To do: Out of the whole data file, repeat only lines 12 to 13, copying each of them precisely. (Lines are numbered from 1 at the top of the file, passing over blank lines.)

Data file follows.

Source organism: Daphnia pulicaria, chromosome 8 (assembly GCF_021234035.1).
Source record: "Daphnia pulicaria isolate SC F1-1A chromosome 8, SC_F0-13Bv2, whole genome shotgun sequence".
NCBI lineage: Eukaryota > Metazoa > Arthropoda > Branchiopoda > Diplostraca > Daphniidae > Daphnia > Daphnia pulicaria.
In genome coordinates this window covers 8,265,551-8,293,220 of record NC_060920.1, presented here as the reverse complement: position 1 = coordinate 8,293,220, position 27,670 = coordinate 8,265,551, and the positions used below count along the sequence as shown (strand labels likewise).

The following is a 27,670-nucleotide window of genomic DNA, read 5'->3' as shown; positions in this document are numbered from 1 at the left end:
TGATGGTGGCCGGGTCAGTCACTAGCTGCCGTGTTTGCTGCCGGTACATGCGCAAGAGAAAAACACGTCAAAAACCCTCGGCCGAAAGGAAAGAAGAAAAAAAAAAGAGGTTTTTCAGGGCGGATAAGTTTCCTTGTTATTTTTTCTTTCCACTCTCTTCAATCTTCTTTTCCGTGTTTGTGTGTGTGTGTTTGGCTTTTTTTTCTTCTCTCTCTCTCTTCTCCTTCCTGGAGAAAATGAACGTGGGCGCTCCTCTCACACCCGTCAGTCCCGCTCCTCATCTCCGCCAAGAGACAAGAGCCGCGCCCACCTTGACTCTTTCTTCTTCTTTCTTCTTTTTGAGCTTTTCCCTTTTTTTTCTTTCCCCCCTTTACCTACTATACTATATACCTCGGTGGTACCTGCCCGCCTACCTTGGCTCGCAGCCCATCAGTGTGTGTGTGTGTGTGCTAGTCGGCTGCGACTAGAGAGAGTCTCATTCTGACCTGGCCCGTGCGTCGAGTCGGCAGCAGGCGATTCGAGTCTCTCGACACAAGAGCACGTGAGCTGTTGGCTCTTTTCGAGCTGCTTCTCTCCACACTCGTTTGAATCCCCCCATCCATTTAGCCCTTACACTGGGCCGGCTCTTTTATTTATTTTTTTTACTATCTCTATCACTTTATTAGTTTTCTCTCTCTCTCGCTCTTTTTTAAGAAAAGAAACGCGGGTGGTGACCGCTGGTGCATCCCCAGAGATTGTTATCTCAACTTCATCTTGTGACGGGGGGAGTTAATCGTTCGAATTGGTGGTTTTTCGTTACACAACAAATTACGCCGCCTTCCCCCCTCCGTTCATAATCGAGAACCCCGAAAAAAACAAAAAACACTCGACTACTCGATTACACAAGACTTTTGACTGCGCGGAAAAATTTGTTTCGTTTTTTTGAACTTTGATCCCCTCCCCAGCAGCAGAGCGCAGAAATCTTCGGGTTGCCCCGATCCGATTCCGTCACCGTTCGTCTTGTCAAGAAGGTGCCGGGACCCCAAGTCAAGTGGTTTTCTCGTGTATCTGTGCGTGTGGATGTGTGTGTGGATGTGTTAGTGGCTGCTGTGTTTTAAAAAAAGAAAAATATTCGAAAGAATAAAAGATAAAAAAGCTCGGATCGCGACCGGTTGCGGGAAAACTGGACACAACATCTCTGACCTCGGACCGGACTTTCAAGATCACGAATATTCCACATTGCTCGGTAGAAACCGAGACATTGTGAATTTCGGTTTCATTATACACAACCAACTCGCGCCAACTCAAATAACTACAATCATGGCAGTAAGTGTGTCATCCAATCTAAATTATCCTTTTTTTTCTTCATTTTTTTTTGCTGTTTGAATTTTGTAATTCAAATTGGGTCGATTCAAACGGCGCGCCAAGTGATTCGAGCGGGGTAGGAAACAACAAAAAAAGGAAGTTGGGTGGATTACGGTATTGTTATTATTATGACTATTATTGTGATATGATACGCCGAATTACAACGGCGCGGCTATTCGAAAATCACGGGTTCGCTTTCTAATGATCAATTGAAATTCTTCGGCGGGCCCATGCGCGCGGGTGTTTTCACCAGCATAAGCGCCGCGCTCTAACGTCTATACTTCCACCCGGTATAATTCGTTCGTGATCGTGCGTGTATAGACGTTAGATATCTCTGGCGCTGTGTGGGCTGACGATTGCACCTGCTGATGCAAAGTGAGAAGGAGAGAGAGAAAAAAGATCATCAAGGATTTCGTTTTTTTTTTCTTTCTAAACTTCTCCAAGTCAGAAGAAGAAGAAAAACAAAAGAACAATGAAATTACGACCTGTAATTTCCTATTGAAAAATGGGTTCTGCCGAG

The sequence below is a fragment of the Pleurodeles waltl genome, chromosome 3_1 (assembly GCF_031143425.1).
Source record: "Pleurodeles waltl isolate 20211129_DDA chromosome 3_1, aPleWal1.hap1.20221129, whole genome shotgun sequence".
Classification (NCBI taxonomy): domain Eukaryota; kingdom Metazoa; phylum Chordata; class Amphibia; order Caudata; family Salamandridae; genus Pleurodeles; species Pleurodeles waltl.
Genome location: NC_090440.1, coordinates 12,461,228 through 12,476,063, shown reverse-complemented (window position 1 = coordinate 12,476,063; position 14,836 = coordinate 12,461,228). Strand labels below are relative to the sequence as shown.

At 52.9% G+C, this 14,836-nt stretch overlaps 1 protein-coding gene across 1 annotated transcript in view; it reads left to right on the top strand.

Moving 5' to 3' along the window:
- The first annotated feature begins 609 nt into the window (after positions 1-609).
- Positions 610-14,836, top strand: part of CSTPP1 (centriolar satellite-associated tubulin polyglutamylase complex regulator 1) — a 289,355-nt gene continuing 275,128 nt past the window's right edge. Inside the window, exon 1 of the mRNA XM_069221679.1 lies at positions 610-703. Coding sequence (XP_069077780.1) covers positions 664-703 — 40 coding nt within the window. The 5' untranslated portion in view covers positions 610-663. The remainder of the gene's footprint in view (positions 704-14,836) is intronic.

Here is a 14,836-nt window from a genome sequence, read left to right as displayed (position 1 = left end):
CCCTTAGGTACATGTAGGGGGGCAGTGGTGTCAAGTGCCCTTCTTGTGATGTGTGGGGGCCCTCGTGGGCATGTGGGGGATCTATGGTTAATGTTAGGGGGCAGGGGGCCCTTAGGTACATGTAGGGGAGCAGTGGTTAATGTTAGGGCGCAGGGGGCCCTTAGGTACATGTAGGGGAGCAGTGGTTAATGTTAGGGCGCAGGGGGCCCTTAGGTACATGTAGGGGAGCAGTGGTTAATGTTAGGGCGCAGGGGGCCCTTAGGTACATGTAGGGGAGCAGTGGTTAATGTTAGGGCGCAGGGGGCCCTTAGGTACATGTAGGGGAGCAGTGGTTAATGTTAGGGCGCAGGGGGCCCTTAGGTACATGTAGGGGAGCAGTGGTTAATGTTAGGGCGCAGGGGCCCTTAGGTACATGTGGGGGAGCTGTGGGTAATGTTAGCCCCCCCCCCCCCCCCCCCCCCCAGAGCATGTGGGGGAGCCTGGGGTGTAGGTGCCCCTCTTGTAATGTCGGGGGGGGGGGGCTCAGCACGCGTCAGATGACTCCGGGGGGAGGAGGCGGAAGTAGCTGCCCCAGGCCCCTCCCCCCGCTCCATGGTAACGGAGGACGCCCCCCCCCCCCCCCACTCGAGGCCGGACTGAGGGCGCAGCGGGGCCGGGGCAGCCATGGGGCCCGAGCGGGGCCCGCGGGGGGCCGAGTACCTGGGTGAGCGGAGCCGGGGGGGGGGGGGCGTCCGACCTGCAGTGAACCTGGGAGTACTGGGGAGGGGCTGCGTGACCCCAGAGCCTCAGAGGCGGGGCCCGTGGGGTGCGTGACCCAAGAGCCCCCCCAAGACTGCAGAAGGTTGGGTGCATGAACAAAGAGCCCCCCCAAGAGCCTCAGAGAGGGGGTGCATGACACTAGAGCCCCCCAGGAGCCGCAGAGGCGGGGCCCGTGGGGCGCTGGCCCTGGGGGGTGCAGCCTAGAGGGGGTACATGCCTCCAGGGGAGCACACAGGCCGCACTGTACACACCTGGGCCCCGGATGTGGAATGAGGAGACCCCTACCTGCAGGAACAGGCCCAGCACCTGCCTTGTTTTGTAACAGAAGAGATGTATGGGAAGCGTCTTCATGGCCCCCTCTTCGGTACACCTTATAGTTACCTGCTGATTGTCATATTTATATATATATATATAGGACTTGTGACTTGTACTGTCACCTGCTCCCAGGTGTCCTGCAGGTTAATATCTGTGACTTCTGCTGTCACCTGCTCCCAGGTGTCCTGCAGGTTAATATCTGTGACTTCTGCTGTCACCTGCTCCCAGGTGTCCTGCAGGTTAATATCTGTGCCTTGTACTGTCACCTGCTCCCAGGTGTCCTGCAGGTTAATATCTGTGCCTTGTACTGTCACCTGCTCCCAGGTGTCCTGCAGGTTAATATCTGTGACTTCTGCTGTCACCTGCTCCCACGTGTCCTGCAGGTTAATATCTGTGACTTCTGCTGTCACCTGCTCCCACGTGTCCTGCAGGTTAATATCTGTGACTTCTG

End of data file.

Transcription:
Moving 5' to 3' along the window:
- The first annotated feature begins 609 nt into the window (after positions 1-609).